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WorldSkills Conference 2018

Uniting for Youth: Building networks for innovative skills solutions
15–16 October 2018: Amsterdam, The Netherlands


The growing disconnect between the skills that are taught and the skills that the market needs, is leaving millions of young people without jobs. Automation is increasingly taking over mundane tasks and new industries are rapidly emerging. This Fourth Industrial Revolution demands a workforce with a new set of core skills to creatively tackle complex and unforeseen challenges. Could the Dutch "Triple Helix" concept that intertwines government, education and industry be part of the solution? That is the question that we will keep asking throughout the WorldSkills Conference 2018.

The three conference tracks follow the WorldSkills building blocks – discussing how young people can be inspired to take up skills, how skills can be developed through raising standards in countries around the world, and how we can all influence national and international stakeholders to improve skills provision.

These tracks will help you find solutions to the challenges that you face in the vocational sector around the globe. Learn how the Dutch approach ensures that skills are consistently raised to a higher level in the Netherlands, and how these lessons can be applied elsewhere. 


Conference Programme (PDF)


 

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15–16 October 2018: Amsterdam, The Netherlands

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Keynotes

15–16 October 2018: Amsterdam, The Netherlands

KEYNOTE: The future will be Skill or will not be

Oct 15, 2018 at 4:15 PM in Grand Ballroom

A look to the future on the coming trends and challenges and how to prepare TVET, industry, youth, our organisations, and society in general. What is the long term outlook for the future of skills?

Speakers


Ruud Veltenaar

Futurologist

With a background as a philosopher, professional speaker, and trend watcher, Ruud Veltenaar, will speak about future trends and the development of skills, VET, labour markets, and how to prepare for jobs that do not yet exist.

Mr Veltenaar used to work as Chair of a venture capital fund and as an executive for companies like McKinsey, Volmac, RAET, and Planet Internet. As a professional speaker, he travels the world giving lectures about megatrends and developments with impact, and how leaders, managers and entrepreneurs can anticipate these trends with the aim of making the best possible decisions. Decisions that will make a difference and create a better world.


DEBATE: Succeeding in TVET with the Triple Helix: the Dutch way (of education systems)

Oct 15, 2018 at 3:30 PM in Grand Ballroom

The Dutch ‘Triple Helix’ is recognized as one of the most successful systems in the World. But what is it exactly? And what are its benefits? Does this model bring the answers and innovative solutions necessary to tackle the challenges currently faced by (T)VET, skills, industry, and labour markets?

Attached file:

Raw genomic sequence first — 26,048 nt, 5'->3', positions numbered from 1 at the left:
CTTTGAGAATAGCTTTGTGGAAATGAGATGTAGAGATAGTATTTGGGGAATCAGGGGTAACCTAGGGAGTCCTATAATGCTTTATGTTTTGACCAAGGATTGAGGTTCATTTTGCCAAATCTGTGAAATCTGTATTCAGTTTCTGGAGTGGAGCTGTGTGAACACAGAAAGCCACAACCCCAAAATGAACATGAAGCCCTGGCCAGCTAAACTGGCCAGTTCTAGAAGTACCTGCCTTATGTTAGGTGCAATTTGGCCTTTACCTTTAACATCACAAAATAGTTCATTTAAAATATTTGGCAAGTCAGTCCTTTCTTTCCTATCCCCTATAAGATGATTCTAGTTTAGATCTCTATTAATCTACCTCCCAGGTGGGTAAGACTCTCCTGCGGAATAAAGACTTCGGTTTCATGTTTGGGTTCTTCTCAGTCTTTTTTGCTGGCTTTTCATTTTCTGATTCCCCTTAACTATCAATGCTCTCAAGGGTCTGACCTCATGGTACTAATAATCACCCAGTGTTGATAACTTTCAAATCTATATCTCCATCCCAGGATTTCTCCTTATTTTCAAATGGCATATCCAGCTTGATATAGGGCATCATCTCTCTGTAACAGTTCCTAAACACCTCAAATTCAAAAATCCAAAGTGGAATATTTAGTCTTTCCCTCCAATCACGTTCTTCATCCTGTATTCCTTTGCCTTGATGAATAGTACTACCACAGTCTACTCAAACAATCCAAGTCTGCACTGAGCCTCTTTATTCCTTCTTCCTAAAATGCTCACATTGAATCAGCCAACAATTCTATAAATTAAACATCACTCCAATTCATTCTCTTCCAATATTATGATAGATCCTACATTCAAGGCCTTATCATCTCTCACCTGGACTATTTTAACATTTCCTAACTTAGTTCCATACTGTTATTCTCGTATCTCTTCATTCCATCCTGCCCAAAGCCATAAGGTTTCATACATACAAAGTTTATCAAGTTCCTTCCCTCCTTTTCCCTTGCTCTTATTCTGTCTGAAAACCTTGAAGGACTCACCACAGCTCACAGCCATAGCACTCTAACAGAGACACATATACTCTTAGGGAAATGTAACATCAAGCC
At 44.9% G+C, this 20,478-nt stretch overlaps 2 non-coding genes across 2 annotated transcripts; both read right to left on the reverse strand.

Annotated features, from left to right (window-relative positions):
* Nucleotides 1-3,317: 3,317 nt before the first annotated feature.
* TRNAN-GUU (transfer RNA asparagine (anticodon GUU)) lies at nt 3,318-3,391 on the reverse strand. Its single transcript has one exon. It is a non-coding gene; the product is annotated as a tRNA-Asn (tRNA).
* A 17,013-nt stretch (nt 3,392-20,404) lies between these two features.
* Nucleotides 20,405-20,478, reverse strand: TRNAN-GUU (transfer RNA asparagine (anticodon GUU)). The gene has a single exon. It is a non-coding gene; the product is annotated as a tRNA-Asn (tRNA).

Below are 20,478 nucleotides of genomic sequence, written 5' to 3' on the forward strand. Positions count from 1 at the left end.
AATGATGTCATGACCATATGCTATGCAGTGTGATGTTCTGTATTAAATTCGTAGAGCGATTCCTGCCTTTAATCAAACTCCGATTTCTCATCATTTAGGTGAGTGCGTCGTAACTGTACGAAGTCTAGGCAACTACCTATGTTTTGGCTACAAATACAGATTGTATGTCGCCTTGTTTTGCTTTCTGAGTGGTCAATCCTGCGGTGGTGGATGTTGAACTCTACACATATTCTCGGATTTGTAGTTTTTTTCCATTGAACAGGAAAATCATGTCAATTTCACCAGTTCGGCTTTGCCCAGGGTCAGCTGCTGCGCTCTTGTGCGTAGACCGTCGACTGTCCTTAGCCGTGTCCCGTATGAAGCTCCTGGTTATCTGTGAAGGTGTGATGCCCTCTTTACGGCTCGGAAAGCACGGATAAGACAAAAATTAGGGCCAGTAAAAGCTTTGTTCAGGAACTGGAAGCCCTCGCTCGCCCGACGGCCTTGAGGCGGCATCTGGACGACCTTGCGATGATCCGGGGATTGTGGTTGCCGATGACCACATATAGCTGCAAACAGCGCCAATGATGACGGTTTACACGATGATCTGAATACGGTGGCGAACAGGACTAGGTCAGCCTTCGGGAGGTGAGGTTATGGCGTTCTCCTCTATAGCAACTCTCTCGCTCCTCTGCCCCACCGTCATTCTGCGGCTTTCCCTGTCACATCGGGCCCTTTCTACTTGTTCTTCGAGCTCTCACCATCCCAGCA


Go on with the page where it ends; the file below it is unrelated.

Speakers


Ingrid van Engelshoven

Minister of Education of the Netherlands

Mrs. Ingrid van Engelshoven


KEYNOTE: Getting ready for the uncharted territory of tomorrow's jobs

Oct 16, 2018 at 11:00 AM in Grand Ballroom

How can we prepare for jobs that are still to be invented? What are the skills and mindsets necessary for TVET to succeed in this uncertain future?

Speakers


Prof. Dr. Paul Kirschner

Dr Paul A. Kirschner (1951) is Distinguished University Professor at the Open University of the Netherlands as well as Visiting Professor of Education with a special emphasis on Learning and Interaction in Teacher Education at the University of Oulu, Finland. He is an internationally recognised expert in the fields of educational psychology and instructional design. He is Research Fellow of the American Educational Research Association and the Netherlands Institute for Advanced Study in the Humanities and Social Science, and currently a member of the Scientific Technical Council of the Foundation for University Computing Facilities (SURF WTR) in the Netherlands. Dr Kirschner was a member of the Dutch Educational Council and, as such, was advisor to the Minister of Education (2000-2004). He is also Chief Editor of the Journal of Computer Assisted Learning, Associate Editor of Computers in Human Behavior, and has published two very successful books: Ten Steps to Complex Learning and Urban Legends about Learning and Education. He co-edited Visualizing Argumentation and What we know about CSCL. His areas of expertise include interaction in learning, collaboration for learning (computer supported collaborative learning), and regulation of learning.


Venue

Krasnapolsky Hotel - a magnificent historic building with an exceptional location in the heart of the city

The Krasnapolsky Hotel is located in the heart of Amsterdam’s historical centre on Dam Square, the main square of the city with a view of the Royal Palace. Trendsetting shopping streets are around the corner, as well as museums like Van Gogh Museum, Anne Frank House and the Rijksmuseum. Amsterdam Central Station is at seven minutes walking distance, and bus and tram stops are just around the corner. The hotel building dates back to 1855 and has 451 guest rooms and 22 meeting rooms, each with a contemporary décor and an natural color scheme.